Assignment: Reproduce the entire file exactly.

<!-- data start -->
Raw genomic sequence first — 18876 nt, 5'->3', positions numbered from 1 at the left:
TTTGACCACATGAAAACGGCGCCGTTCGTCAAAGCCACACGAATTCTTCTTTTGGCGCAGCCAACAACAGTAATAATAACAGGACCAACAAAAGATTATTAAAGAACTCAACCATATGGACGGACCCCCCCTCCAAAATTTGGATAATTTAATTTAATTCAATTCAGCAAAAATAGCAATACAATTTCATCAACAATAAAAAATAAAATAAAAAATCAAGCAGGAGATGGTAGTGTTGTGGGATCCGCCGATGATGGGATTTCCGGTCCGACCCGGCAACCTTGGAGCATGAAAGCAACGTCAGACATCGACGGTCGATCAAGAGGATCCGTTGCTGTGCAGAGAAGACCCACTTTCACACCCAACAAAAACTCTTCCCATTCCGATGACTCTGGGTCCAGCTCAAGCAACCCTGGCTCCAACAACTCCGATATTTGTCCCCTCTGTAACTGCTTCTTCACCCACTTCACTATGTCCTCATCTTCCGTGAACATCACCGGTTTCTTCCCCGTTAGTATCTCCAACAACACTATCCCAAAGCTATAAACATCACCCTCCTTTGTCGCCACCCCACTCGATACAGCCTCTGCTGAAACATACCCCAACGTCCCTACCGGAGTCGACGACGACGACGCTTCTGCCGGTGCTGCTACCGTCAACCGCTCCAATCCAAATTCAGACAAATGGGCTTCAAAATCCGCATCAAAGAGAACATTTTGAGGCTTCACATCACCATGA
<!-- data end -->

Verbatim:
Raw genomic sequence first — 18876 nt, 5'->3', positions numbered from 1 at the left:
TTTGACCACATGAAAACGGCGCCGTTCGTCAAAGCCACACGAATTCTTCTTTTGGCGCAGCCAACAACAGTAATAATAACAGGACCAACAAAAGATTATTAAAGAACTCAACCATATGGACGGACCCCCCCTCCAAAATTTGGATAATTTAATTTAATTCAATTCAGCAAAAATAGCAATACAATTTCATCAACAATAAAAAATAAAATAAAAAATCAAGCAGGAGATGGTAGTGTTGTGGGATCCGCCGATGATGGGATTTCCGGTCCGACCCGGCAACCTTGGAGCATGAAAGCAACGTCAGACATCGACGGTCGATCAAGAGGATCCGTTGCTGTGCAGAGAAGACCCACTTTCACACCCAACAAAAACTCTTCCCATTCCGATGACTCTGGGTCCAGCTCAAGCAACCCTGGCTCCAACAACTCCGATATTTGTCCCCTCTGTAACTGCTTCTTCACCCACTTCACTATGTCCTCATCTTCCGTGAACATCACCGGTTTCTTCCCCGTTAGTATCTCCAACAACACTATCCCAAAGCTATAAACATCACCCTCCTTTGTCGCCACCCCACTCGATACAGCCTCTGCTGAAACATACCCCAACGTCCCTACCGGAGTCGACGACGACGACGCTTCTGCCGGTGCTGCTACCGTCAACCGCTCCAATCCAAATTCAGACAAATGGGCTTCAAAATCCGCATCAAAGAGAACATTTTGAGGCTTCACATCACCATGA